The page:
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The size of an elephant depends on the elephant's age, gender and type; the largest elephant was an adult male African elephant who weighed approximately 24,000 pounds and stood 13 feet tall at the shoulder. Most African elephants stand from 8.2 to 13 feet tall at the shoulder.
Depending on the species, elephants are found naturally in Africa and Asia. African elephants are found in most parts of Africa, while Asian elephants are mostly found in the tropical forests in Asia, such as in India, Thailand and Indonesia.
Elephants are gray in color and have a long trunk that has several uses, including breathing and feeding. They are the largest land mammals on Earth.
As of July 2014, there are between 450,000 and 700,000 African elephants in the world, and between 35,000 and 40,000 Asian elephants, according to Defenders of Wildlife. Both species are threatened not only by habitat loss, but also by poaching for the illegal ivory trade.
There are two species of elephants: the Asian elephant, which lives in south and southeast Asia, and the African elephant, which lives in sub-Saharan Africa. The can be found living in the tropical forests, woodlands and savannahs of these regions.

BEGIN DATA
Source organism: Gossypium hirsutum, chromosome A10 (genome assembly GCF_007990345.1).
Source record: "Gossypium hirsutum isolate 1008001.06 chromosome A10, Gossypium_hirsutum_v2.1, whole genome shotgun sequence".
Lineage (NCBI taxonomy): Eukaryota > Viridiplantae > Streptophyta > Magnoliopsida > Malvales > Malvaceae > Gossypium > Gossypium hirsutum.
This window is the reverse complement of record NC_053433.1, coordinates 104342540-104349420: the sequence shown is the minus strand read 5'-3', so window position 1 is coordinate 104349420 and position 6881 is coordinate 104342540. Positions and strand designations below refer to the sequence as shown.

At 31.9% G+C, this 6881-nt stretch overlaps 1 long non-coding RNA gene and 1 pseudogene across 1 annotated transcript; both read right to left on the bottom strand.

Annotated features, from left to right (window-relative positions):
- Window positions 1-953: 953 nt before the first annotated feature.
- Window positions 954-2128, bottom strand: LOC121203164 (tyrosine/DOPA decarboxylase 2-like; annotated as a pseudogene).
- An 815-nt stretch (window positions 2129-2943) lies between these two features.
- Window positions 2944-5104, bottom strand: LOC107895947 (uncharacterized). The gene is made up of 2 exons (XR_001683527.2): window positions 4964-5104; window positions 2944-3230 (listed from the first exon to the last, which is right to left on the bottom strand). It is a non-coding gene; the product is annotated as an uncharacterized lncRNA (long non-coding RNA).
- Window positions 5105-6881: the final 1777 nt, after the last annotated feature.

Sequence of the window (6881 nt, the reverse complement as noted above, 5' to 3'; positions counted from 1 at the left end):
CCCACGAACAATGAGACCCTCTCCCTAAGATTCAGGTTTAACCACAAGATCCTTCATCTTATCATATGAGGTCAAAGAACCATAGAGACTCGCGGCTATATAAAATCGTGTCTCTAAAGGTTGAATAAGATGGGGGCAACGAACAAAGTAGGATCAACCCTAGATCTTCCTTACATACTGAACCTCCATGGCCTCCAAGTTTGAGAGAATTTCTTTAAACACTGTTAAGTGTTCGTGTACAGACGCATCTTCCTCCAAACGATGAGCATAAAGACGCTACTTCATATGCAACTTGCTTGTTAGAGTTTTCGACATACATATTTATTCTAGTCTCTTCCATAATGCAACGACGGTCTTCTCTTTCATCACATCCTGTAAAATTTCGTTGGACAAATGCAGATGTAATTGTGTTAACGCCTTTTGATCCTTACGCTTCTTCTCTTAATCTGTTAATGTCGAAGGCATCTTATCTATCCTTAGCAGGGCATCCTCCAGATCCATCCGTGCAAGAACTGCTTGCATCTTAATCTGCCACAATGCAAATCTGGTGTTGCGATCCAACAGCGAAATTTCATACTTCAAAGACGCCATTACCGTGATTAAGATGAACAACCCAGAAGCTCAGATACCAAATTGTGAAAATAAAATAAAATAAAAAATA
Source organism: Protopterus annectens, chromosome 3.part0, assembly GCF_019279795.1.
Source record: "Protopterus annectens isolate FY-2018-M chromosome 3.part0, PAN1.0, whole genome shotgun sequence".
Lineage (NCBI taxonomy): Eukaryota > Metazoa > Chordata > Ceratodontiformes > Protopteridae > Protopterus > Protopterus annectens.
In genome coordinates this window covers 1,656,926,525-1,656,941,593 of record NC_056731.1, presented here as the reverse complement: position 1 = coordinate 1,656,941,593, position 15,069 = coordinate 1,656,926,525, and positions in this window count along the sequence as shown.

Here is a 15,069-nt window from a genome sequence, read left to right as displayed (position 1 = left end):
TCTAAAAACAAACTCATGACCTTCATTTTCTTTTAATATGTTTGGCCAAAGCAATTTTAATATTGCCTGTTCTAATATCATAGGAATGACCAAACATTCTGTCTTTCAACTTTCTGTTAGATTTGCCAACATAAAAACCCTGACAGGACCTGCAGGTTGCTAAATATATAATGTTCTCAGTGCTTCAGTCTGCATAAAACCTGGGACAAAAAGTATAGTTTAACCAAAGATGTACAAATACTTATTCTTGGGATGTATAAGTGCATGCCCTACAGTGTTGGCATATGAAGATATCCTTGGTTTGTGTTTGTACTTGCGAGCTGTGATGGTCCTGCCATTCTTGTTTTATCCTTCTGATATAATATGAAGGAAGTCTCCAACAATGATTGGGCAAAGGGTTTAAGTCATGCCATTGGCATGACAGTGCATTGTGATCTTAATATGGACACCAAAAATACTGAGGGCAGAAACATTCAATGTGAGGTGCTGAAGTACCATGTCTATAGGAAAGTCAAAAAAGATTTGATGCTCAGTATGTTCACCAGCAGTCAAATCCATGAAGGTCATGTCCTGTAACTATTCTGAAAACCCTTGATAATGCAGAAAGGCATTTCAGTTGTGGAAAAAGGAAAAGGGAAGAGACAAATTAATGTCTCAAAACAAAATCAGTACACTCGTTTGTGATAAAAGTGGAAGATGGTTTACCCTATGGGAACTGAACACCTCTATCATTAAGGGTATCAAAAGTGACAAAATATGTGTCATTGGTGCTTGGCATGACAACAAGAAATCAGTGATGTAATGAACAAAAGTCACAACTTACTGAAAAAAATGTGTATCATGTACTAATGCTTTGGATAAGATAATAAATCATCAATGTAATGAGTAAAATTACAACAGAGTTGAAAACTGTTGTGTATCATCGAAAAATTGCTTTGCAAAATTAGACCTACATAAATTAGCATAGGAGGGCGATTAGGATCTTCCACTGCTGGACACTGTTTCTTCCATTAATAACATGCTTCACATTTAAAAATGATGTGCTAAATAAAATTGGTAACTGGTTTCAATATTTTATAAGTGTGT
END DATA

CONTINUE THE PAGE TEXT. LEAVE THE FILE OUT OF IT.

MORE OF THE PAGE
The median lifespan of an elephant in the wild is 56 years for female African elephants and 42 years for female Asian elephants. Elephants can reach ages of over 70 years old. In captivity, elephants only live to be about 17 years old — one year short of adulthood.
According to researcher John Hutchinson from the Royal Veterinary College in the U.K., adult elephants are capable of top speed running in a walk-like gait at a speed of 6.8 meters per second. That is nearly 15 mph.
Elephants use their trunks and their tusks to protect themselves from predators. They also use loud noises to scare away threats.